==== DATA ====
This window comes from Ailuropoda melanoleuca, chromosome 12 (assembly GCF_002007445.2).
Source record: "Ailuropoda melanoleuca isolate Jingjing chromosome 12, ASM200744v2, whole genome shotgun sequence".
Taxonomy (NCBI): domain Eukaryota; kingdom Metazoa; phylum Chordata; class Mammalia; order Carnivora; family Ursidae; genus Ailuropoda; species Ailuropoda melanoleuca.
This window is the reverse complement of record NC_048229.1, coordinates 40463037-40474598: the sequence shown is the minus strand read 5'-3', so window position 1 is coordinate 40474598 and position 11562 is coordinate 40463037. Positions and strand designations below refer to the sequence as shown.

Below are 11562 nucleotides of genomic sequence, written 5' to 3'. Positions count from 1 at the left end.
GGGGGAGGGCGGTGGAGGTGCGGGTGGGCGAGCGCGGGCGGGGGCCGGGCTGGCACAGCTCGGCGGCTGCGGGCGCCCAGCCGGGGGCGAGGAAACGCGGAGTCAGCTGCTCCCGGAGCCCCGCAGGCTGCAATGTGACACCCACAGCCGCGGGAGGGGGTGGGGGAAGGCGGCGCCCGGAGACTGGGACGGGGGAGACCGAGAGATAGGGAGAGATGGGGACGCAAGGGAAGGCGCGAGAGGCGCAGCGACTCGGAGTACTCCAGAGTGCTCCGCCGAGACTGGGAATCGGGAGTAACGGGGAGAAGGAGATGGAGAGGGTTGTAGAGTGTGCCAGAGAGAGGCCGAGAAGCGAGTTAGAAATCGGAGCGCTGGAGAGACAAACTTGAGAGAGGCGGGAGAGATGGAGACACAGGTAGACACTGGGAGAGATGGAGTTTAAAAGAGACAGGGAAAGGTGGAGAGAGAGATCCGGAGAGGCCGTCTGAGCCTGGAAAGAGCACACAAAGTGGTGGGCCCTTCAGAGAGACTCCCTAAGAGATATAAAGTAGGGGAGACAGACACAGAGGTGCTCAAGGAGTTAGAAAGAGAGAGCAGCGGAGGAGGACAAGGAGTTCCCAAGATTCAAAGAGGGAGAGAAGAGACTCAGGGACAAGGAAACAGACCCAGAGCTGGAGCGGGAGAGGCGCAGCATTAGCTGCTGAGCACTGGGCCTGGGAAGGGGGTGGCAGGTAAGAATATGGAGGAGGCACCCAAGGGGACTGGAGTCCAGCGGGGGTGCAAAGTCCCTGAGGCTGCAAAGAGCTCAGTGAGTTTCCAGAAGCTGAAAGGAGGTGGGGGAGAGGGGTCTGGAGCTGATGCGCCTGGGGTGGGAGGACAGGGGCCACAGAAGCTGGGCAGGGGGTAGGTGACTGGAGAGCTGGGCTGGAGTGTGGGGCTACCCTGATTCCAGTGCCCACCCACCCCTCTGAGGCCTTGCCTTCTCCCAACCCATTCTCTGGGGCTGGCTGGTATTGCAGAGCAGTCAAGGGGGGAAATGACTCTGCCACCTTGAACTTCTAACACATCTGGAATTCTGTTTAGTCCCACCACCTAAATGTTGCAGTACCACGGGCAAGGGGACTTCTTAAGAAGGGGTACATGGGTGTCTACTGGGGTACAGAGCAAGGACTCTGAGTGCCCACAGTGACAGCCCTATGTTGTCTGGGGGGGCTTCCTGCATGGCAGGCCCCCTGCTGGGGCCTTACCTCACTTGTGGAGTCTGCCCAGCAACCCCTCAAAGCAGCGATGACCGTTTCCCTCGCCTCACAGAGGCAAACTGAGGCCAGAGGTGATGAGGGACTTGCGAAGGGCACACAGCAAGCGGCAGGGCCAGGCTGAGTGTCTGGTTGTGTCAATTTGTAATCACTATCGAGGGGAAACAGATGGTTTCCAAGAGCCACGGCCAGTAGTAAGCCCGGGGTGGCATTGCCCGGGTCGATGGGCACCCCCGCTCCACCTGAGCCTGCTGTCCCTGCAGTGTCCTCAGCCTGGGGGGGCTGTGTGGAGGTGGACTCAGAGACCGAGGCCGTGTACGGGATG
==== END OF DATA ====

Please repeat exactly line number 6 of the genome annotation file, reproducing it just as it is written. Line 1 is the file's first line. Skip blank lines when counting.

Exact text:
GGGGGAGGGCGGTGGAGGTGCGGGTGGGCGAGCGCGGGCGGGGGCCGGGCTGGCACAGCTCGGCGGCTGCGGGCGCCCAGCCGGGGGCGAGGAAACGCGGAGTCAGCTGCTCCCGGAGCCCCGCAGGCTGCAATGTGACACCCACAGCCGCGGGAGGGGGTGGGGGAAGGCGGCGCCCGGAGACTGGGACGGGGGAGACCGAGAGATAGGGAGAGATGGGGACGCAAGGGAAGGCGCGAGAGGCGCAGCGACTCGGAGTACTCCAGAGTGCTCCGCCGAGACTGGGAATCGGGAGTAACGGGGAGAAGGAGATGGAGAGGGTTGTAGAGTGTGCCAGAGAGAGGCCGAGAAGCGAGTTAGAAATCGGAGCGCTGGAGAGACAAACTTGAGAGAGGCGGGAGAGATGGAGACACAGGTAGACACTGGGAGAGATGGAGTTTAAAAGAGACAGGGAAAGGTGGAGAGAGAGATCCGGAGAGGCCGTCTGAGCCTGGAAAGAGCACACAAAGTGGTGGGCCCTTCAGAGAGACTCCCTAAGAGATATAAAGTAGGGGAGACAGACACAGAGGTGCTCAAGGAGTTAGAAAGAGAGAGCAGCGGAGGAGGACAAGGAGTTCCCAAGATTCAAAGAGGGAGAGAAGAGACTCAGGGACAAGGAAACAGACCCAGAGCTGGAGCGGGAGAGGCGCAGCATTAGCTGCTGAGCACTGGGCCTGGGAAGGGGGTGGCAGGTAAGAATATGGAGGAGGCACCCAAGGGGACTGGAGTCCAGCGGGGGTGCAAAGTCCCTGAGGCTGCAAAGAGCTCAGTGAGTTTCCAGAAGCTGAAAGGAGGTGGGGGAGAGGGGTCTGGAGCTGATGCGCCTGGGGTGGGAGGACAGGGGCCACAGAAGCTGGGCAGGGGGTAGGTGACTGGAGAGCTGGGCTGGAGTGTGGGGCTACCCTGATTCCAGTGCCCACCCACCCCTCTGAGGCCTTGCCTTCTCCCAACCCATTCTCTGGGGCTGGCTGGTATTGCAGAGCAGTCAAGGGGGGAAATGACTCTGCCACCTTGAACTTCTAACACATCTGGAATTCTGTTTAGTCCCACCACCTAAATGTTGCAGTACCACGGGCAAGGGGACTTCTTAAGAAGGGGTACATGGGTGTCTACTGGGGTACAGAGCAAGGACTCTGAGTGCCCACAGTGACAGCCCTATGTTGTCTGGGGGGGCTTCCTGCATGGCAGGCCCCCTGCTGGGGCCTTACCTCACTTGTGGAGTCTGCCCAGCAACCCCTCAAAGCAGCGATGACCGTTTCCCTCGCCTCACAGAGGCAAACTGAGGCCAGAGGTGATGAGGGACTTGCGAAGGGCACACAGCAAGCGGCAGGGCCAGGCTGAGTGTCTGGTTGTGTCAATTTGTAATCACTATCGAGGGGAAACAGATGGTTTCCAAGAGCCACGGCCAGTAGTAAGCCCGGGGTGGCATTGCCCGGGTCGATGGGCACCCCCGCTCCACCTGAGCCTGCTGTCCCTGCAGTGTCCTCAGCCTGGGGGGGCTGTGTGGAGGTGGACTCAGAGACCGAGGCCGTGTACGGGATG